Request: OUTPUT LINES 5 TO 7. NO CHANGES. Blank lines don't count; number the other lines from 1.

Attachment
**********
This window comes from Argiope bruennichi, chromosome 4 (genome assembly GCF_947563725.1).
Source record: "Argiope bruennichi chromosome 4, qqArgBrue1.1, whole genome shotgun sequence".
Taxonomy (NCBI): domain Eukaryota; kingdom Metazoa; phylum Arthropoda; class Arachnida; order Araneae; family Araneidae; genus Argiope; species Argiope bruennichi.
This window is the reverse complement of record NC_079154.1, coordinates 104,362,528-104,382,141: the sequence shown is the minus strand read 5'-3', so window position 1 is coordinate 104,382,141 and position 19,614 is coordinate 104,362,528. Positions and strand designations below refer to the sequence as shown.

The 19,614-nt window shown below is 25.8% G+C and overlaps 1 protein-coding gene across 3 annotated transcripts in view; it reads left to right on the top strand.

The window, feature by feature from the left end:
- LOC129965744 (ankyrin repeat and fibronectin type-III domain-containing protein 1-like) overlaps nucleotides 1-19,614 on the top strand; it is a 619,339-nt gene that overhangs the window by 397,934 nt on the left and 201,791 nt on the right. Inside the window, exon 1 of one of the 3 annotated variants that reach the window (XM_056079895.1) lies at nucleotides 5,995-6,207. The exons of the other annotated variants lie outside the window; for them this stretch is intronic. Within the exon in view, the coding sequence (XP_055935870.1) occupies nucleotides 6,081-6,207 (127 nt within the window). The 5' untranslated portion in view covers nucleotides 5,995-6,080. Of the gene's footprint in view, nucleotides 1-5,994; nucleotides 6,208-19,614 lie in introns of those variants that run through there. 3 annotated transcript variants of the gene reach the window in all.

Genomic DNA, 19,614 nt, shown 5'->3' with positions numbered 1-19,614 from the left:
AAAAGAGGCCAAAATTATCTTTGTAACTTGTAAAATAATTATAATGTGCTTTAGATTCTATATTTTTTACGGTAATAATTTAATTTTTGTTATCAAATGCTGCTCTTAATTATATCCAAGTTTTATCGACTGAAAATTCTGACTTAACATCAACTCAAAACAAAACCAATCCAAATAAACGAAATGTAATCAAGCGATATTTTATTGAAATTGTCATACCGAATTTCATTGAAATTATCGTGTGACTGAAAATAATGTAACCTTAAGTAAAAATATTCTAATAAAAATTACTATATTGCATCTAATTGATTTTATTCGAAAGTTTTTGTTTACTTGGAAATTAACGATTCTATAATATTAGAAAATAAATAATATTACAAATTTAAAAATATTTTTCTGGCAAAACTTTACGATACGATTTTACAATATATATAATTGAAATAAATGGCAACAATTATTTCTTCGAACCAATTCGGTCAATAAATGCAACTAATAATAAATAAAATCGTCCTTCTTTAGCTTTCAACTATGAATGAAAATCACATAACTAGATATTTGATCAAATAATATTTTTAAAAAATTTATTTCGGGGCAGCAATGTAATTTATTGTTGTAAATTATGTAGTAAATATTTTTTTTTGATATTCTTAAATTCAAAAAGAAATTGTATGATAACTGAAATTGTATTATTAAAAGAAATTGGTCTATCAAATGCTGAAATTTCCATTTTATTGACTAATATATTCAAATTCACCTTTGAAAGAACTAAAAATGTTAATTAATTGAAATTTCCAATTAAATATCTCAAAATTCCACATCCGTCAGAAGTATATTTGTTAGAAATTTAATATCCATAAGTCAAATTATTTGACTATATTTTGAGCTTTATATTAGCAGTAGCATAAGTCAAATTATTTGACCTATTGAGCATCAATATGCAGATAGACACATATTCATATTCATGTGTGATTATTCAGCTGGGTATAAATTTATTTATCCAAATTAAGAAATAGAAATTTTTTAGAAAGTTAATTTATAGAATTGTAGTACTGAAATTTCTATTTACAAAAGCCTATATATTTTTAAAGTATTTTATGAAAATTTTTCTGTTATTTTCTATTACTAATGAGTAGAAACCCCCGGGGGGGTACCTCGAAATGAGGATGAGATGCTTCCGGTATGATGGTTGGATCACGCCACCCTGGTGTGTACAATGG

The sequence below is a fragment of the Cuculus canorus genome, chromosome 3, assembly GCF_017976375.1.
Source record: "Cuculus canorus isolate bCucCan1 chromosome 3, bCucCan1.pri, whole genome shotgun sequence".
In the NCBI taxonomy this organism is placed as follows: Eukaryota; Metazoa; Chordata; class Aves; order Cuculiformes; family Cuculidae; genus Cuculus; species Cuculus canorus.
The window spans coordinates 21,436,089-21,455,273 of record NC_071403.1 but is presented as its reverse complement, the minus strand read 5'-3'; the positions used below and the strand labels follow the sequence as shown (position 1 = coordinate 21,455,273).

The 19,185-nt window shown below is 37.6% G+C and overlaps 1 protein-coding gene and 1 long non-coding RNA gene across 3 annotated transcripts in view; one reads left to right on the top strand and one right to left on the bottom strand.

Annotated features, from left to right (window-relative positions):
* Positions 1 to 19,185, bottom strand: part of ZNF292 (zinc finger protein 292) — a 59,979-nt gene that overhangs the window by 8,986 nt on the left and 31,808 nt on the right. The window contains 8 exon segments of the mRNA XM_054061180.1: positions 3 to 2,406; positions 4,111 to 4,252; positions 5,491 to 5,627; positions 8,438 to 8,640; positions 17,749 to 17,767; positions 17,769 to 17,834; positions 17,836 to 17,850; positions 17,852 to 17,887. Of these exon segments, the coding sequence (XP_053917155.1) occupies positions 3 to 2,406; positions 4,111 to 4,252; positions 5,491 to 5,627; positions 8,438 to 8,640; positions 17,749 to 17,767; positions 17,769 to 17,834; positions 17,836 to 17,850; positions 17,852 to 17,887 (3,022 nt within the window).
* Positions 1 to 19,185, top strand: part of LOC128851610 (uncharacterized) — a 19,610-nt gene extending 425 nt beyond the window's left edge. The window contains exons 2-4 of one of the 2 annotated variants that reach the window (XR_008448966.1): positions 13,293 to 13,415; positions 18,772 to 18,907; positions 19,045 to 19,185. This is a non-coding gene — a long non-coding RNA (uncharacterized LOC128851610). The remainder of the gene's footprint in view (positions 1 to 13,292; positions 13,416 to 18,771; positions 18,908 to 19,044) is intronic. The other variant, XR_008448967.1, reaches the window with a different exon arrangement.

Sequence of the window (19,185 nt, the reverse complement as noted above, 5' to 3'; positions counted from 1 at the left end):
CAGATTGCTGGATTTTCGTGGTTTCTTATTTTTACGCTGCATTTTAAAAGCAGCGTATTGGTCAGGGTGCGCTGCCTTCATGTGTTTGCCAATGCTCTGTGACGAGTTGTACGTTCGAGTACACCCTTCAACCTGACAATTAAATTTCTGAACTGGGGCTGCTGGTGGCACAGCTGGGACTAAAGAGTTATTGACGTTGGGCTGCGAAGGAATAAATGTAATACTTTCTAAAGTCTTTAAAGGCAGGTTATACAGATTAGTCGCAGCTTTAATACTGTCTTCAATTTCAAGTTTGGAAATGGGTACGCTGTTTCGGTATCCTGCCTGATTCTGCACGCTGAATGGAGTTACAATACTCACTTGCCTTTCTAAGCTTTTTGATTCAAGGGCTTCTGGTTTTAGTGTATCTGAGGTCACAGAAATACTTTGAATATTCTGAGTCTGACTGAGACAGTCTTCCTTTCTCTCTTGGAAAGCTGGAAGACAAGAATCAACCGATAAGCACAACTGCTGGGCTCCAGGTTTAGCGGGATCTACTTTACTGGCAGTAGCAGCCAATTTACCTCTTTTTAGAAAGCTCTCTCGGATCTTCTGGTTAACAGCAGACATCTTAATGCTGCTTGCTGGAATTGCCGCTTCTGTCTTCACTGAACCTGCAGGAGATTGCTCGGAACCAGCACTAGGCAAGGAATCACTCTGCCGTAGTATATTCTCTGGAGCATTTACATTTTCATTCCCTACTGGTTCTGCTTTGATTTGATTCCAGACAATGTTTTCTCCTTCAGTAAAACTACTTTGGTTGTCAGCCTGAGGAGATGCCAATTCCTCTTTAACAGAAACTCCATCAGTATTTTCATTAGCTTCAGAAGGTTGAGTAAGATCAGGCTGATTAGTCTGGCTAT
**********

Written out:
The 19,614-nt window shown below is 25.8% G+C and overlaps 1 protein-coding gene across 3 annotated transcripts in view; it reads left to right on the top strand.

The window, feature by feature from the left end:
- LOC129965744 (ankyrin repeat and fibronectin type-III domain-containing protein 1-like) overlaps nucleotides 1-19,614 on the top strand; it is a 619,339-nt gene that overhangs the window by 397,934 nt on the left and 201,791 nt on the right. Inside the window, exon 1 of one of the 3 annotated variants that reach the window (XM_056079895.1) lies at nucleotides 5,995-6,207. The exons of the other annotated variants lie outside the window; for them this stretch is intronic. Within the exon in view, the coding sequence (XP_055935870.1) occupies nucleotides 6,081-6,207 (127 nt within the window). The 5' untranslated portion in view covers nucleotides 5,995-6,080. Of the gene's footprint in view, nucleotides 1-5,994; nucleotides 6,208-19,614 lie in introns of those variants that run through there. 3 annotated transcript variants of the gene reach the window in all.